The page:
Alaska State Representative Sharon Cissna (D-Anchorage) will be returning from Seattle to Juneau by ferry after being unable to board her scheduled flight at Sea-Tac International Airport because she refused to submit to a patdown. The Anchorage Daily News has the primary story, but other useful information has been found in the Seattle Weekly.
The incident occurred on Sunday February 20th, 2011. Rep. Cissna had received follow-up medical treatment in Seattle, and was preparing to board her flight to Juneau. She was directed towards the scanner; she willingly complied. But because the scanner detected an unspecified anomaly associated with her mastectomy, she was then asked to submit to a patdown, in which she would be groped. She refused, left the airport, cancelled her flight, and will be taking a ferry from Bellingham to Juneau. The ferry trip takes at least 12 hours, but can be longer in the event of heavy seas or inclement weather. The ferry is part of the Alaska Marine Highway System.
"...So last night, as more and more TSA, airline, airport and police gathered, I became stronger in remembering to fight the submission to a physical hand exam. I repeatedly said that I would not allow the feeling-up and I would not use the transportation mode that required it."
"For nearly fifty years I've fought for the rights of assault victims, population in which my wonderful Alaska sadly ranks number one, both for men and women who have been abused. The very last thing an assault victim or molested person can deal with is yet more trauma and the groping of strangers, the hands of government 'safety' policy. For these people, as well as myself, I refused to submit..."
Sandra Fish, a correspondent with Politics Daily who's also had a mastectomy and had a similar TSA experience at Denver International Airport, offers insight as to why the scanner may have alerted to Cissna's mastectomy. She notes that her mastectomy and reconstruction is a composition of part of her lat dorsi (mid-back muscle) and a skin graft from her back, supplemented by a sac of silicone. In response to Fish's experience in Denver, Carrie Harmon, a TSA spokeswoman, explained that the so-called "Millimeter Wave" isn't intended to detect "fake breasts". She explained that the scanner looks for metallic and non-metallic items under clothing, and suggested it could have been something else inside Fish's body.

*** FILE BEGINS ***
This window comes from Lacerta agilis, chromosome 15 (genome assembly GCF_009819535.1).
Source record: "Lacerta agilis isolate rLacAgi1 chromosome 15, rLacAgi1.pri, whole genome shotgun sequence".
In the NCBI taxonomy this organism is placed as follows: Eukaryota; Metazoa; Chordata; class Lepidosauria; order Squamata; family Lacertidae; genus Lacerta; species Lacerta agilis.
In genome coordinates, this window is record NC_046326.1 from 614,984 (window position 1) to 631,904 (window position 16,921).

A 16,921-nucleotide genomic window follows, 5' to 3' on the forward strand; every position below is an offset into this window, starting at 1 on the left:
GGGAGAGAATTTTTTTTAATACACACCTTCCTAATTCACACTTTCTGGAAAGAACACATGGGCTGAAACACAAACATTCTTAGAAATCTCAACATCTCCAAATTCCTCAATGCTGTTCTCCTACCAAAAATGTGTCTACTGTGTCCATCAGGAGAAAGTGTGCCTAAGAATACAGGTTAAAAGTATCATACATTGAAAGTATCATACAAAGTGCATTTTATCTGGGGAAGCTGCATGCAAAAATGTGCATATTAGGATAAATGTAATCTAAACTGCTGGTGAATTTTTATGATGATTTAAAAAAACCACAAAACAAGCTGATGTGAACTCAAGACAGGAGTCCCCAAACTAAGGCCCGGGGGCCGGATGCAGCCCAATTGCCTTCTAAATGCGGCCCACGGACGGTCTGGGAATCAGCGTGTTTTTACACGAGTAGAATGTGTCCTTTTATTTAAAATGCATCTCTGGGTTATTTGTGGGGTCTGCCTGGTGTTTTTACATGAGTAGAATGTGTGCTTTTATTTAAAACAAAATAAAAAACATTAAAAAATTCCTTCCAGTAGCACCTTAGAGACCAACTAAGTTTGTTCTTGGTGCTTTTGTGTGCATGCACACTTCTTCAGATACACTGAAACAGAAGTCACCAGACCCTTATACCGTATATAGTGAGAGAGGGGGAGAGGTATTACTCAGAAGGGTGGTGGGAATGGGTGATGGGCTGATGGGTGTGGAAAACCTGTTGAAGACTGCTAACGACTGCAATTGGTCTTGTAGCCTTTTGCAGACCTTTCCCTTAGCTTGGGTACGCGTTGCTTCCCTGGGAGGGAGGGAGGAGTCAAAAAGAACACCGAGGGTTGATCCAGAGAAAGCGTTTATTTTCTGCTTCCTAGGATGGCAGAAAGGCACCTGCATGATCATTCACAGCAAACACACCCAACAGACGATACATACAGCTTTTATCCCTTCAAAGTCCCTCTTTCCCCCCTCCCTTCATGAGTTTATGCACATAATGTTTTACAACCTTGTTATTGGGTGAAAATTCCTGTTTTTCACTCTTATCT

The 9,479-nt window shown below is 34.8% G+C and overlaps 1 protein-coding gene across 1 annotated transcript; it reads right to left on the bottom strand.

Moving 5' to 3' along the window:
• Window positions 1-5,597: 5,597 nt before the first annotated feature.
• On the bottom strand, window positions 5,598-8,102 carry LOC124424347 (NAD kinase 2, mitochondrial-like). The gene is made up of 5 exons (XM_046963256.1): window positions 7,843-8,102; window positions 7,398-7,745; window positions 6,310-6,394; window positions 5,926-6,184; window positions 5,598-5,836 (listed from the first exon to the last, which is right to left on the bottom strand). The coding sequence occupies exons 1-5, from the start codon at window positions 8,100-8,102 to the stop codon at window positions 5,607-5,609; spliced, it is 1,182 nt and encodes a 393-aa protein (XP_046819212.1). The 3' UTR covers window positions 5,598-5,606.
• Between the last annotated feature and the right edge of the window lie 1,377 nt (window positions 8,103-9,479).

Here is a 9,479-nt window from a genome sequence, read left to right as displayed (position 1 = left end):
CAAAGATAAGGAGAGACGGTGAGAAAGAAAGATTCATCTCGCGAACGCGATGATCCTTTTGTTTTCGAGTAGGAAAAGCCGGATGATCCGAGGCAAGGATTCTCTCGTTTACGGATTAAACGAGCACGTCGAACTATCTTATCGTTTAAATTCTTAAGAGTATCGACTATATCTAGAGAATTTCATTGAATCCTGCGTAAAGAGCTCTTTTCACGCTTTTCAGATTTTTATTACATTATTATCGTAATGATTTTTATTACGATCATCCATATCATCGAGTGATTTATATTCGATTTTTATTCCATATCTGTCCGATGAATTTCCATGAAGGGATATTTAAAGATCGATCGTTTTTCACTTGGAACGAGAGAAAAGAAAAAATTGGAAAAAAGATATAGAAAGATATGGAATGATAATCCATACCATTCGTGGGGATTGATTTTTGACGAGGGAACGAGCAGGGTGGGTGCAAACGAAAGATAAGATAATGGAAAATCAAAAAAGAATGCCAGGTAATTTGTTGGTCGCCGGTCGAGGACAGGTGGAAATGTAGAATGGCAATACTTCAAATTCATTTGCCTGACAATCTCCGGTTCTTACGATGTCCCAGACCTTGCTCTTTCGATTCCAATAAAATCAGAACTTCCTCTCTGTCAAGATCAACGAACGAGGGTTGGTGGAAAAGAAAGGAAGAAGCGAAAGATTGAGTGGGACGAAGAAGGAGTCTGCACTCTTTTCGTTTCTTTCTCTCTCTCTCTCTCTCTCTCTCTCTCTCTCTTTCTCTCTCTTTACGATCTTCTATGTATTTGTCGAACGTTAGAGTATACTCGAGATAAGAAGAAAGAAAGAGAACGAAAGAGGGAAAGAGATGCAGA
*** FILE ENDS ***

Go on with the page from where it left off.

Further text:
Thus it appears that the scanner is alerting to the silicone gel, and a plastic surgeon, Dr. Winfield Hartley, opines that this will continue until the image readers and the screeners get used to seeing implant imagery.
Another mastectomy patient posting a comment to the ADN story suggested a different cause:
katiej February 21st 10:20 A.M.
After I had a mastectomy (prior to x-ray machines and pat-downs) I was pulled aside and asked to go to a room to be examined. There was a time constraint in getting to the gate for my flight and figuring it was caused by the safety pins holding the draining bags I lifted my top to reveal the mastectomy corset and the bags collecting blood. I'm sure this was the cause.
TSA is already under fire from other Alaska sources over an unrelated issue. Senators Lisa Murkowski and Mark Begich were upset over TSA's decision to to cancel plans — under pressure from the People for the Ethical Treatment of Animals (PETA) — to recruit potential employees with a publicity campaign at the Iditarod Trail Sled Dog Race. TSA defended its decision, saying officials often use geographically targeted recruitment to find new employees to work in local airports. However, the agency said it never intended the Iditarod effort to be viewed as sponsorship of the race.
Rep. Cissna was born in Seattle and has resided in Alaska since 1967. She's represented House District 22 (it was District 21 before reapportioning in 2002) in the Alaska State Legislature since 1998; in two elections, she was unopposed. She's one of those lawmakers who rarely gets her name in the papers, and has no prior record of statements about TSA.